Saturday, August 7, 2010

Bees - 20,000 known species worldwide

Malta is justifiably well known for its honey. This natural product is produced by a domesticated species of bee. Although this is the best known species it is just one of at least 60 bee species that have been recorded in the Maltese islands.

Bees are flying insects closely related to wasps and ants. They are known for their role in pollination. 

There are nearly 20,000 known species of bees in the world with several still to be discovered. They are found in every continent except Antarctica and in every habitat where one finds insect-pollinated flowering plants. They are adapted for feeding on nectar and pollen which provide them with their energy and protein requirements. Pollen is used as food for larvae.

Bees play an important role in the pollination of flowering plants. When foraging they either gather nectar or pollen. While doing this they carry pollen from one flower to the other. Pollen is fine powder which contains the male sex cells of a plant. When the pollen reaches the female sex cells of a plant, a process known as pollination, fertilisation takes place. It is estimated that one third of the food consumed by man depends on insect pollination, mostly by bees especially the domesticated honey bee.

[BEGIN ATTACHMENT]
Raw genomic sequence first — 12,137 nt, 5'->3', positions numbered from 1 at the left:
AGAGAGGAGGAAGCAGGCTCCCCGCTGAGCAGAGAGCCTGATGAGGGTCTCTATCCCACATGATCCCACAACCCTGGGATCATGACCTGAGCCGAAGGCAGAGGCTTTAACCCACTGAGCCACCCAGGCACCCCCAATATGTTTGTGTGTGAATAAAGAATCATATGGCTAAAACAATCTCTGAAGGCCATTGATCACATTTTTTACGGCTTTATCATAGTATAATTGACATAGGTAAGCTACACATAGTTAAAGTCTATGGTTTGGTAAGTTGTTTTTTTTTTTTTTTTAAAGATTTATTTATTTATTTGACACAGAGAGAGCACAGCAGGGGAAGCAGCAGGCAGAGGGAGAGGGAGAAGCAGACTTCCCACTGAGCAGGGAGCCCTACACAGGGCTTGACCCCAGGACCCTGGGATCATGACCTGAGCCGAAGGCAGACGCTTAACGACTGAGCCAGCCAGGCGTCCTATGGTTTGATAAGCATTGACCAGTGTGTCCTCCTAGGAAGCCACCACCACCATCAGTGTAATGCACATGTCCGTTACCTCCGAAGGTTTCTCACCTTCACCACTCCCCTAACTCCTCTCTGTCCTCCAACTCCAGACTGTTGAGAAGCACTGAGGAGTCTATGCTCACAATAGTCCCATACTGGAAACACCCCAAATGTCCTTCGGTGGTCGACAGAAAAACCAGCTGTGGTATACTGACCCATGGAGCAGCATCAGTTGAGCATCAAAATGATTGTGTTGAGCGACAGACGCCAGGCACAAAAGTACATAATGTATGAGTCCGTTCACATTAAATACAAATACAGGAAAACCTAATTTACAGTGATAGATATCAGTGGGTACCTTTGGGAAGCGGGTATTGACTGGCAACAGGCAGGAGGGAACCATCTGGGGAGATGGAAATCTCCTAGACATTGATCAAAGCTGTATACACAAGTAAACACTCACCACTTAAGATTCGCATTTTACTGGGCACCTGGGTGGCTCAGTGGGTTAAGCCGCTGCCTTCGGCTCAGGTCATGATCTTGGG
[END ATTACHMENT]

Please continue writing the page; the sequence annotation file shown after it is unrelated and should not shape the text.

Most bees are fuzzy and have an electrostatic charge which attracts the pollen. The bees occasionally brush the pollen attached to their body and pack it into a structure that is usually found on their legs but sometimes on their abdomen. 

Some species of bees specialise on one species or a small number of related species of plants while others are opportunistic feeders and gather pollen from a large variety of plants.

Bees evolved from predatory wasps. When they first appeared there were already in existence insect pollinated plants which depended on other species of insects such as beetles for pollination but they have now become specialised pollinating agents much better at it than other insects such as flies and butterflies. 

This article was published in the Times on 23.02.10

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